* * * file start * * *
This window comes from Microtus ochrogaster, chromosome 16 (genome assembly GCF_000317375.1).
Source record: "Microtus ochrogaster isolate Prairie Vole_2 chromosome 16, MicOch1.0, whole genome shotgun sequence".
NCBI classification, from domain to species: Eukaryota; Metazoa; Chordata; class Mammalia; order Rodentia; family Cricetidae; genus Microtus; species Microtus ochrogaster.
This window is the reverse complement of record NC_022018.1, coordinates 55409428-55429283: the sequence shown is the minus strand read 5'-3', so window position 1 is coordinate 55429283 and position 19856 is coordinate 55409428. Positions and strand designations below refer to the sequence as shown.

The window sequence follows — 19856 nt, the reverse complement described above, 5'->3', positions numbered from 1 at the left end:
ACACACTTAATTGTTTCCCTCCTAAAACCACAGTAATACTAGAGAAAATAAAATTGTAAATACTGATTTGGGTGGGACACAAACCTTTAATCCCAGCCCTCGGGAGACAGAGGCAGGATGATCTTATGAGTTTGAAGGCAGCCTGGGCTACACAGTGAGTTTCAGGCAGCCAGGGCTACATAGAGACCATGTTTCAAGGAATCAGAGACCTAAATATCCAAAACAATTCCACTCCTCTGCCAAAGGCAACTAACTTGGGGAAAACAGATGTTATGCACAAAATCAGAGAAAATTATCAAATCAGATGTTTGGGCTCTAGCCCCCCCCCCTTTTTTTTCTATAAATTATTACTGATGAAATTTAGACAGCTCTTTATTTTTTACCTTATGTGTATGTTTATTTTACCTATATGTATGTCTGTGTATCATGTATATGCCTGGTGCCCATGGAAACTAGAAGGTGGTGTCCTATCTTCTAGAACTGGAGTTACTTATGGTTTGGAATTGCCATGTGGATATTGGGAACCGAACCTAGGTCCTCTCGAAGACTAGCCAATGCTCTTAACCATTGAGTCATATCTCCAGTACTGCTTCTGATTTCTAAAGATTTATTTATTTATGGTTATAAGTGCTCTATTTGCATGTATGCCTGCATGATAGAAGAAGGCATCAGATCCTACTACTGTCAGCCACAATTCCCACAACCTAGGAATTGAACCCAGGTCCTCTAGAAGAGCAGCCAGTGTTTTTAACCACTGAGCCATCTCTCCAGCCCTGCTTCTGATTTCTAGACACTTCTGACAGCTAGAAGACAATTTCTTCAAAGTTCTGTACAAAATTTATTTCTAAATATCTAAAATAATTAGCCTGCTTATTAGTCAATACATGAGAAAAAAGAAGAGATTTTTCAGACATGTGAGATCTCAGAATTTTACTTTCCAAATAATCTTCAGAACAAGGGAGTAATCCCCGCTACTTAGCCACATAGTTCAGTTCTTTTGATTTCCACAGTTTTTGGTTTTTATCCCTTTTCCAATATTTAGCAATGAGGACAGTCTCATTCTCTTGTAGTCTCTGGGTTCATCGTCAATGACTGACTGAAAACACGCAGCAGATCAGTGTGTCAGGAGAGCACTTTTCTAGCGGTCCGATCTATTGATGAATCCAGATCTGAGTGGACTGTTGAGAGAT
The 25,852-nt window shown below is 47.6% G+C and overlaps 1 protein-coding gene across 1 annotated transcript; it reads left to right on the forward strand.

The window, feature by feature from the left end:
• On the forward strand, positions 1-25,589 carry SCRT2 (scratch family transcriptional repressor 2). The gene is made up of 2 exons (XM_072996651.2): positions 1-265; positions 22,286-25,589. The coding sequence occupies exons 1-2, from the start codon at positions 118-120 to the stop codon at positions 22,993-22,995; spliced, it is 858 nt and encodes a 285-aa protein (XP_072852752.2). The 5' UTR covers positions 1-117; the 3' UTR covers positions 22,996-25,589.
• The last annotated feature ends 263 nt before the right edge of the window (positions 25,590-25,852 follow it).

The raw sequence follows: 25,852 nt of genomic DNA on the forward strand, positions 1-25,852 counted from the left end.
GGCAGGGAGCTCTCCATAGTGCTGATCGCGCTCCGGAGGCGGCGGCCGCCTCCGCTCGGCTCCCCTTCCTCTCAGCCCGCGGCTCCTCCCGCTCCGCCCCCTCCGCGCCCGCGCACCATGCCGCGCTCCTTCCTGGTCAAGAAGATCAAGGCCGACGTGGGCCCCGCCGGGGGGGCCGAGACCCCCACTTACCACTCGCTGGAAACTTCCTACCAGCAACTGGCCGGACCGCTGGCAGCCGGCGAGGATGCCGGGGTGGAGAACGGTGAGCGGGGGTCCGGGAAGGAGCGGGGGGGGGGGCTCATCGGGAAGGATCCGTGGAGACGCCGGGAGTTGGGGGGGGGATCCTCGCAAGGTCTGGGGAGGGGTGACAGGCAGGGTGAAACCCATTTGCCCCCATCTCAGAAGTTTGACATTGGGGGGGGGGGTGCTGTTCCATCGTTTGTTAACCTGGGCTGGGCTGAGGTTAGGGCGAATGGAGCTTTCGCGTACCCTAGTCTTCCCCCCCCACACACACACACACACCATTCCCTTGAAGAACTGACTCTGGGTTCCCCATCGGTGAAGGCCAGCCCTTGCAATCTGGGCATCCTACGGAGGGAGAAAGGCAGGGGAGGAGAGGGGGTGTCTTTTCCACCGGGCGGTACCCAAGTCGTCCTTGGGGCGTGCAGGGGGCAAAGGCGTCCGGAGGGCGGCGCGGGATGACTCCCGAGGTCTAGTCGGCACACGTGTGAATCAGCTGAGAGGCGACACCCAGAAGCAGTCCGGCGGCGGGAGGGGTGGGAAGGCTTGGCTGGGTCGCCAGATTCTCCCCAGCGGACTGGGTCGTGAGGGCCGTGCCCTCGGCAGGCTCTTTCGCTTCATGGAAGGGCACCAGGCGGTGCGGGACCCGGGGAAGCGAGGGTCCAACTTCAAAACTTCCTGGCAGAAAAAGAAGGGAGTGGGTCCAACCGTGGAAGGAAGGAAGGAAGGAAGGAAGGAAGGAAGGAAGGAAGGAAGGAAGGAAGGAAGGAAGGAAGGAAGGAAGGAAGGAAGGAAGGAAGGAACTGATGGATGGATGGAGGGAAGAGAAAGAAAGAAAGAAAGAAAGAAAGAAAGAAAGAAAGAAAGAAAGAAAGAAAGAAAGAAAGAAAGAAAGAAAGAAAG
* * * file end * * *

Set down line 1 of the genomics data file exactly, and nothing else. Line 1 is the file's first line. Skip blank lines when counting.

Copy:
This window comes from Microtus ochrogaster, chromosome 16 (genome assembly GCF_000317375.1).